Tools for the Feminist Present – Hazel Meyer and Cait McKinney

What would it mean to think about the history of feminist activism through its tools? Through the materials, technologies, and routines of its making? Automatic appliances, the birth control pill, and the Hitachi Magic Wand are all mythologized in popular histories of women’s growing social autonomy in the late 20th century. Though these objects might alter an individual’s life – there is nothing minor about getting-off – none of them take on the relational, world-building capacities of Xerox machines, offset printing presses, or VHS tapes. The tools of doing feminist activism have stayed, for the most part, unremarked upon as tools – ready-to-hand objects wielded deftly in order to extend the user’s capacity toward a given task.

Tool catalogs like the glossy, 300-page tome issued annually by Lee Valley collect and fetishize practical objects, and tell the reader what they can do with each tool. These catalogs promise action through objects perfectly designed for function. In this project we imagine a scenario where a Feminist Tool Catalog arrived in the mail, from which objects could be admired, re-imagined, acquired, and ultimately put to use.

With this catalog, we are chasing the tools of older feminisms, trying to decipher the outlines drawn with sharpie on banged-up workshop pegboards. We work in homage to The New Woman’s Survival Catalog. Published in 1973, this large-format, newsprint catalog referenced the better-known Whole Earth Catalog in its formal qualities but “advertised” second-wave feminist tools: the book is a collection of practical information on art-making, small-press printing, birth control, unionization, gardening, self-defense, accessing abortion, bicycle-repair, and other do-it-yourself topics of interest to feminists.

Produced by a collective of feminist activists from research they conducted over the course of a year spent travelling across the U.S., the survival catalog evokes 1970s counter-cultural celebrations of accessible technologies: this catalog would give users the things they needed to “do” feminism in their own terms. Existing today on the dusty oversized shelves of libraries and online booksellers – we first encountered the text at the Lesbian Herstory Archives, then bought our own copy online – this out-of-print catalog exists as an archive of second-wave feminist tool culture.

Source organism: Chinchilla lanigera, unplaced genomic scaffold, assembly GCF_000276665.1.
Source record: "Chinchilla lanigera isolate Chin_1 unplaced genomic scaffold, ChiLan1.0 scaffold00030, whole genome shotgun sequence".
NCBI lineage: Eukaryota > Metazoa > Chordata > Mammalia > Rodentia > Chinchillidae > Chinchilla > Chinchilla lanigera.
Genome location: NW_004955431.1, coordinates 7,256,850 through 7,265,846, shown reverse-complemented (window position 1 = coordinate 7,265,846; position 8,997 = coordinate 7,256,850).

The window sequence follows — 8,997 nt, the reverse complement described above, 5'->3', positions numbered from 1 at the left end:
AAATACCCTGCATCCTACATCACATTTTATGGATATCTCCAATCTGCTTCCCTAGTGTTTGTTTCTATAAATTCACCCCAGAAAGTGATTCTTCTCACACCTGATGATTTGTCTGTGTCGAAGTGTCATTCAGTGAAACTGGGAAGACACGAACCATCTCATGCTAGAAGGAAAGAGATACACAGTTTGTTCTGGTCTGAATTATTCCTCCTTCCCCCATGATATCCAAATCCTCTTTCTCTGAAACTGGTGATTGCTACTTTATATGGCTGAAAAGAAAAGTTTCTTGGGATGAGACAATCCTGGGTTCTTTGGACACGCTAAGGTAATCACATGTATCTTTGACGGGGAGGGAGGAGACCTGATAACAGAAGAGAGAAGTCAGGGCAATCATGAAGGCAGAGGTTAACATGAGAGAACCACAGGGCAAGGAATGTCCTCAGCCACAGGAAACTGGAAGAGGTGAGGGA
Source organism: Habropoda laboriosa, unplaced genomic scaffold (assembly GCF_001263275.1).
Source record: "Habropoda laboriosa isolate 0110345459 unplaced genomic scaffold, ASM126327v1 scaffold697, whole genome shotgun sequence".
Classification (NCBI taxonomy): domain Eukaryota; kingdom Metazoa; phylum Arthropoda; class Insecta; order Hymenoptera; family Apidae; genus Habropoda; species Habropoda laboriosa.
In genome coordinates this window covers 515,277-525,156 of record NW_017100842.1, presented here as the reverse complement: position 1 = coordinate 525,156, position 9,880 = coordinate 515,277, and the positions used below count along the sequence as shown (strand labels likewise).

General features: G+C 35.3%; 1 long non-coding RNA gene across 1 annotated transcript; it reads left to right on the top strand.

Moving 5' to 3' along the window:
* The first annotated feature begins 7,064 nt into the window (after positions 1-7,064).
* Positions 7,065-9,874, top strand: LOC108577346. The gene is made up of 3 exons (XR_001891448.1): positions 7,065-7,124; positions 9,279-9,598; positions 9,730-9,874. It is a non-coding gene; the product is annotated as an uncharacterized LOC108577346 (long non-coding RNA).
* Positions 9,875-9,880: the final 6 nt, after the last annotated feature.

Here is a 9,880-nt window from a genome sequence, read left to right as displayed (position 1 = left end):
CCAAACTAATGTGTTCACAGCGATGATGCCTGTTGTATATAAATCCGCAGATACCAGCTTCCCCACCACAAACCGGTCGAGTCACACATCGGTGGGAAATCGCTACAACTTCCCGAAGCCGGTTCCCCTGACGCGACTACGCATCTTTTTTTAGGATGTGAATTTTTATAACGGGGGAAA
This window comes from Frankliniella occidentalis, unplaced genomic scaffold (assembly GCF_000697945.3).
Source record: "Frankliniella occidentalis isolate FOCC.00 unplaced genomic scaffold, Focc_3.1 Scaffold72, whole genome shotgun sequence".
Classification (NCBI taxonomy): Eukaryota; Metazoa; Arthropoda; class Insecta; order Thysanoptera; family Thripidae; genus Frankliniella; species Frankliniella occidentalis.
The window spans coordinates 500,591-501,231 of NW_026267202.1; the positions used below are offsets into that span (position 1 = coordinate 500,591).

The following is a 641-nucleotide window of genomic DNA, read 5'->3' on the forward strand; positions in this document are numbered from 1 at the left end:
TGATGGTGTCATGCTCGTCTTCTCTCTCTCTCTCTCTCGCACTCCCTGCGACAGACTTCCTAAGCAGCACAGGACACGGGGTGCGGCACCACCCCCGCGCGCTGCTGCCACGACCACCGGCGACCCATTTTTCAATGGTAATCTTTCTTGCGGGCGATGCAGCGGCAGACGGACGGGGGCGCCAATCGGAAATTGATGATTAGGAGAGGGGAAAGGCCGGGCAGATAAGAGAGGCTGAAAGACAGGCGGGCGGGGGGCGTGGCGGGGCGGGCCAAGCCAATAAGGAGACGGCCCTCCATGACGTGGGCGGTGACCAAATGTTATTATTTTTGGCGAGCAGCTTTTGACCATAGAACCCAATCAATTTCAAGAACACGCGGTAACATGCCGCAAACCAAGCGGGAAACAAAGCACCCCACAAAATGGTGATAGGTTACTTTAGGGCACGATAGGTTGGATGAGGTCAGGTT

The original spirit of The New Woman’s Survival Catalog, reimagined for today, captures feminism’s rich countercultural history, too often forgotten within the masculine, white settler aesthetics often used to re-engage 1970s DIY techno-cultures from the present. These tools are for sharing, passing on skills, lending a hand, getting by. Might the objects, resources, and community pedagogies modeled in the original survival catalog be re-imagined from a post-Internet moment and from a position of looking both backwards and forwards in time?

In what follows, we feature sketches for a fantasy mail-order catalog of today.

Feminist Utopia Peg-Board


Feminist Utopia Peg Board 72dpi

Peg board is a small-scale world-making project, utopian, as feminist politics often are. As a technology, peg-board offers evenly spaced holes, a variety of different hanging attachments, and a blank, melamine surface that begs for thick, sharpied outlines of objects. These outlines can be practically aimed at accommodating the tools we already have, or they can be aspirational; spaces held open for tools we hope to house, or haven’t yet imagined.